Airstrip One

In George Orwell’s 1984, Airstrip One is a province. It is part of the larger nation of Oceania. 

The Definitive Glossary for 1984

Oceania, as defined by Orwell, is one of three superpowers that control most of the world. The others are Eastasia and Eurasia. Airstrip One is all of what used to be the UK. Airstrip one is governed by the Party and the tenants of INGSOC. Below, readers can explore the politics that control their citizens’ lives. 

Airstrip One Definition

Airstrip One is a province. It includes what used to be London, where Winston Smith lives. It is part of the larger superstate, Oceania. The latter is made up of North and South America, the Atlantic islands, Australasia, and southern Africa. It is, as defined in 1984: 

Airstrip One, for instance, had not been so called in those days: it had been called England or Britain, though London, he felt fairly certain, had always been called London.

Political Geographical Map of 1984
Political Geographical Map of 1984

Credit: Gernsback67

Examples of Airstrip One in 1984 

The People of Airstrip One

There are only a few times that the phrase “Airstrip One” is used in 1984. Below is an example from pages seventy-six and seventy-seven. When speaking about Airstrip One and the people who live there, Smith says that: 

Actually, so far as he could judge, the majority of people in Airstrip One were small, dark, and ill-favoured. It was curious how that beetle-like type proliferated in the Ministries: little dumpy men, growing stout very early in life, with short legs, swift scuttling movements, and fat inscrutable faces with very small eyes. It was the type that seemed to flourish best under the dominion of the Party.

The Battle of Airstrip One

Winston is in Victory Square the next time that Orwell mentions the phrase Airstrip One. Here, Winston is inspired to consider: 

the enormous fluted column, at the top of which Big Brother’s statue gazed southward towards the skies where he had vanquished the Eurasian aeroplanes

He notes that in the past the enemy was, of course, Eastasian airplanes, in the Battle of Airstrip One. This is a clear reference to the Lord Nelson Statue in Trafalgar Square in contemporary, real London and the Battle of Trafalgar. As with much of the world’s history, the Party has edited it in order to focus on what it wants to convey. 

Principles of INGSOC

INGSOC is the defining political belief system that runs Oceania. There are three “sacred principles” of INGSOC: Newspeak, doublethink, and the mutability (or changeability) of the past. The Party attempts to control what their citizens are thinking through all three of these means. 

With doublethink, Orwell stated that it is “to be conscious of complete truthfulness while telling carefully constructed lies” and “to hold simultaneously two opinions which” one knows to be contradictory but believing them both. Winston cites this as an example: 

At this moment, for example, in 1984 (if it was 1984), Oceania was at war with Eurasia and in alliance with Eastasia. In no public or private utterance was it ever admitted that the three powers had at any time been grouped along different lines.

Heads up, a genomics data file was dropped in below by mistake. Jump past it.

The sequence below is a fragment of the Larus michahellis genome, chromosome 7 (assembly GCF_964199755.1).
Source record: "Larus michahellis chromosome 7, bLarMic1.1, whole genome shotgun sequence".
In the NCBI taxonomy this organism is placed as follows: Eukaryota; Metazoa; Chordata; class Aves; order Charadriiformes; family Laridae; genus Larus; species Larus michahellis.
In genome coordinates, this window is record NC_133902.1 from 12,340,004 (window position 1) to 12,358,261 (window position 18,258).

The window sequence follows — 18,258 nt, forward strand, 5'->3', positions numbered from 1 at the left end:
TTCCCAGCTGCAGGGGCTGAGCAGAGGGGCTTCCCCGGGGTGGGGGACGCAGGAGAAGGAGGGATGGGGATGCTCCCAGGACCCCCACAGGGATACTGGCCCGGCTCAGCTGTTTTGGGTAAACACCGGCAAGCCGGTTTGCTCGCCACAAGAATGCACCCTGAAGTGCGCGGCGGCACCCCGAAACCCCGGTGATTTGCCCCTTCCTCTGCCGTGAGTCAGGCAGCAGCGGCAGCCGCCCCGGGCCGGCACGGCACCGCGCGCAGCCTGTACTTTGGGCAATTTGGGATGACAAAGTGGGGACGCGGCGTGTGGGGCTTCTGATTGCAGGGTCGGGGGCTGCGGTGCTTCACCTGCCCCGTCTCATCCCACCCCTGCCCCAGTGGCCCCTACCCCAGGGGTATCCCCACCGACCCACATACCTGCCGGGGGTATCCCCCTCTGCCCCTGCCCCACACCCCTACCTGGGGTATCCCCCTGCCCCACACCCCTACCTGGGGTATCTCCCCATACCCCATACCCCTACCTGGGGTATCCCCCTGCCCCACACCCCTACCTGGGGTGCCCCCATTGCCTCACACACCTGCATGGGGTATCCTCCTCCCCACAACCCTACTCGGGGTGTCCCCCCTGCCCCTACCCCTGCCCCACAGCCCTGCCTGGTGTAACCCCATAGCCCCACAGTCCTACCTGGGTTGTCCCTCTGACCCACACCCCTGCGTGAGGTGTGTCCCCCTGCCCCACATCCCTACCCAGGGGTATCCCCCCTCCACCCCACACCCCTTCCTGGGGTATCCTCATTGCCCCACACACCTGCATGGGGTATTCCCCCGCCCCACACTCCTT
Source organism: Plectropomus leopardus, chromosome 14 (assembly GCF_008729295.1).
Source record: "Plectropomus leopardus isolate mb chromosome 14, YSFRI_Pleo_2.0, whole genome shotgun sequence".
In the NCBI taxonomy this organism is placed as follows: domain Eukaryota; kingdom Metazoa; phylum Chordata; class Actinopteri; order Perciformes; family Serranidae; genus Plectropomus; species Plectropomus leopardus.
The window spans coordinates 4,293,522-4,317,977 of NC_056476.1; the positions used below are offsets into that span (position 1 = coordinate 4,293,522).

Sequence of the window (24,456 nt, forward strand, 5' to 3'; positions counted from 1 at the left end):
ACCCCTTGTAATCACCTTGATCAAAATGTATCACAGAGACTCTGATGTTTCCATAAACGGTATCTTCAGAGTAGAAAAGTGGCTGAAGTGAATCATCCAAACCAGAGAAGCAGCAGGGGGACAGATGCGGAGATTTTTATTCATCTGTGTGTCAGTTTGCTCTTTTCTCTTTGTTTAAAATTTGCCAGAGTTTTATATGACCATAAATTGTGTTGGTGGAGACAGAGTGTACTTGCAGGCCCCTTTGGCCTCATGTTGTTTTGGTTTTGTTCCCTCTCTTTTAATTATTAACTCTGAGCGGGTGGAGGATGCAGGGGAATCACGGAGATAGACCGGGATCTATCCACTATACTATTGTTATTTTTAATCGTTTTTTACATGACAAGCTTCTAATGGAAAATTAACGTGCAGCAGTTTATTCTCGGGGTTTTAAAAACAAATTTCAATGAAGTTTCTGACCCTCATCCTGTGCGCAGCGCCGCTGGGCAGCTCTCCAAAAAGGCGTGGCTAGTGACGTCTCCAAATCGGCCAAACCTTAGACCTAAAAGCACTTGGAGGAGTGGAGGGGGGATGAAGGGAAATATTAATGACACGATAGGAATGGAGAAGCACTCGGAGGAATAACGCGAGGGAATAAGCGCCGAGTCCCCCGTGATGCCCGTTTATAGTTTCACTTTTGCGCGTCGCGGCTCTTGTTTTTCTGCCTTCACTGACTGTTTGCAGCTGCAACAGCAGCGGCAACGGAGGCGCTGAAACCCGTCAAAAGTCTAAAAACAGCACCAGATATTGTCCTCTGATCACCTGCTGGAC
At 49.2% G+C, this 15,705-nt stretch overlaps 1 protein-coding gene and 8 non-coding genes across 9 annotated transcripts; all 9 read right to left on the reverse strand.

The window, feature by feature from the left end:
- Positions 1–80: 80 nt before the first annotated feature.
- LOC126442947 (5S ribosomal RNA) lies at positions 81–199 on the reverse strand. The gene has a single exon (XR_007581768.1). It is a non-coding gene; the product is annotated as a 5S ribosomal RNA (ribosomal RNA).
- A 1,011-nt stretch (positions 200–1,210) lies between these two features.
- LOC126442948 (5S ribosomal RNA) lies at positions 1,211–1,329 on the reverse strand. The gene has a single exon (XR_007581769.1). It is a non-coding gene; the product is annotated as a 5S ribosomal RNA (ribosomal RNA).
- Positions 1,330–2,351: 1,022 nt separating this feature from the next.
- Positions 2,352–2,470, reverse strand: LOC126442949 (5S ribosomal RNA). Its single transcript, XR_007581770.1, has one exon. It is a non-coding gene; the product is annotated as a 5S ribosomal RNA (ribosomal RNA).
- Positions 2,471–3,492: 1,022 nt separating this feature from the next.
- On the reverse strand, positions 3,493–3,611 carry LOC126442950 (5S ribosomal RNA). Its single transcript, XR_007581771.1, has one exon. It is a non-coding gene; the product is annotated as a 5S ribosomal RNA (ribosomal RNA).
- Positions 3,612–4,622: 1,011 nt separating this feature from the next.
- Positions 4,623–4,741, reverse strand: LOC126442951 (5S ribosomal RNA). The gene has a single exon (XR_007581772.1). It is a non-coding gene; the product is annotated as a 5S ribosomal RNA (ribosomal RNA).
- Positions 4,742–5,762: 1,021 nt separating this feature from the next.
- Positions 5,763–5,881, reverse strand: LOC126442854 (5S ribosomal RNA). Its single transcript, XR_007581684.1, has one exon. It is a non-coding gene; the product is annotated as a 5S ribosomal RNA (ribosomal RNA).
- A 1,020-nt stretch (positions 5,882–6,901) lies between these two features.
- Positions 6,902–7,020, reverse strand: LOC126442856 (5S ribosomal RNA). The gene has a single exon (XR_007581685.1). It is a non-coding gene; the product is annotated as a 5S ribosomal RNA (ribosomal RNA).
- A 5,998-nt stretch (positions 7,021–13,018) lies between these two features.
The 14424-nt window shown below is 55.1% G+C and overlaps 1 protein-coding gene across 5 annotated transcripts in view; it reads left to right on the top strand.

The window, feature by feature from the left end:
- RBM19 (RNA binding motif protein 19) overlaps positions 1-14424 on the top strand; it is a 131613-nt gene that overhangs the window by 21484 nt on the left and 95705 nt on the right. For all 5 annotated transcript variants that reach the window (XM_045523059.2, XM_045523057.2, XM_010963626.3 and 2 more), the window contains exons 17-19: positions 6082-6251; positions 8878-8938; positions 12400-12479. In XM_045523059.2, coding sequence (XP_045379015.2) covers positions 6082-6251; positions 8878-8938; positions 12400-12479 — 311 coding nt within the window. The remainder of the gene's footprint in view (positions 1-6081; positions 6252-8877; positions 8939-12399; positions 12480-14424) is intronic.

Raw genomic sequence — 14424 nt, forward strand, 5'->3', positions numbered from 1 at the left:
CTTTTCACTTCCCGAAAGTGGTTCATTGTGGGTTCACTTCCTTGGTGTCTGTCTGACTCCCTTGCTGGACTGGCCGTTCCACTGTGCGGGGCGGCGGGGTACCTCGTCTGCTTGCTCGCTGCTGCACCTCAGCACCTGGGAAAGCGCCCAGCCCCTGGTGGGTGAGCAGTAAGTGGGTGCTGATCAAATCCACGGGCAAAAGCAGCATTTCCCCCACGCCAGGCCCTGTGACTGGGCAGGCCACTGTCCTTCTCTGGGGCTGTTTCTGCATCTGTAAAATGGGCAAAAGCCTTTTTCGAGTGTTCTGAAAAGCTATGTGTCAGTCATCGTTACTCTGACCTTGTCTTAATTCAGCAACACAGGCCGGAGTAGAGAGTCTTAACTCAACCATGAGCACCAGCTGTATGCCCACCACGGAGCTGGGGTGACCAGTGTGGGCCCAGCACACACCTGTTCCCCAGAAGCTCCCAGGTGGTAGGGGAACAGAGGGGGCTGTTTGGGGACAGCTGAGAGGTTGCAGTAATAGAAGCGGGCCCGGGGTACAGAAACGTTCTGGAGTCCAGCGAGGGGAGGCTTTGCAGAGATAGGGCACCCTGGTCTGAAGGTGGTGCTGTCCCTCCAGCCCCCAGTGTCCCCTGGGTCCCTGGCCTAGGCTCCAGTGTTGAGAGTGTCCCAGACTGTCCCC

Who is the Leader of Airstrip One? 

Big Brother is the much-revered leader of Airstrip One and Oceania whose face is plastered on building around the city. He is an integral part of the Party’s government in Airstrip One. It’s unclear in the novel whether or not Big Brother is a real person or just a fictional creation that the Party uses to inspire the masses. 

Big Brother is defined in Part I Chapter III as: 

the leader and guardian of the Revolution since its very earliest days. His exploits had been gradually pushed backwards in time until already they extended into the fabulous world of the forties and the thirties, when the capitalists in their strange cylindrical hats still rode through the streets of London in great gleaming motor-cars or horse carriages with glass sides


What are the 3 principles of INGSOC?

The three principles of INGSOC are the mutability of the past, doublethink, and Newspeak. They all allow the government to exert control over what their citizens believe and even what they think.

Who is the leader of the Party?

Big Brother is the leader of the Party in the novel 1984. He is a dark-haired, mustachioed figure who features on posters and in videos around Winston Smith’s city. 

What is Airstrip One in 1984?

In 1984, Airstrip One is the name used to describe the UK. It is a province in the much larger superstate, Oceania. It is governed by the principles of INGSOC. 

Where does Winston Smith live in 1984?

Winston Smith lives in what used to be London, in Airstrip One, a province in Oceania, one of the world’s three big superstates. Much of the history of the UK has been lost and replaced with the Party’s propaganda. 

  • Ministry of Love: responsible for brainwashing the citizens of Oceania. 
  • Ministry of Truth: the ministry responsible for changing history to suit the Party. 
  • Thought Police: the group responsible for arresting those charged with thoughtcrime
  • Thoughtcrime: any thought that goes against what the Party believes or what one is supposed to be doing. 
  • Newspeak: the language used to diminish the range of thought in Oceania. 
  • Ministry of Plenty: responsible for providing citizens with supplies. In reality, it keeps supplies from those who need them. 
  • Big Brother: the leader of the Party whose image is plastered around the city. He may be an imagined figurehead. 

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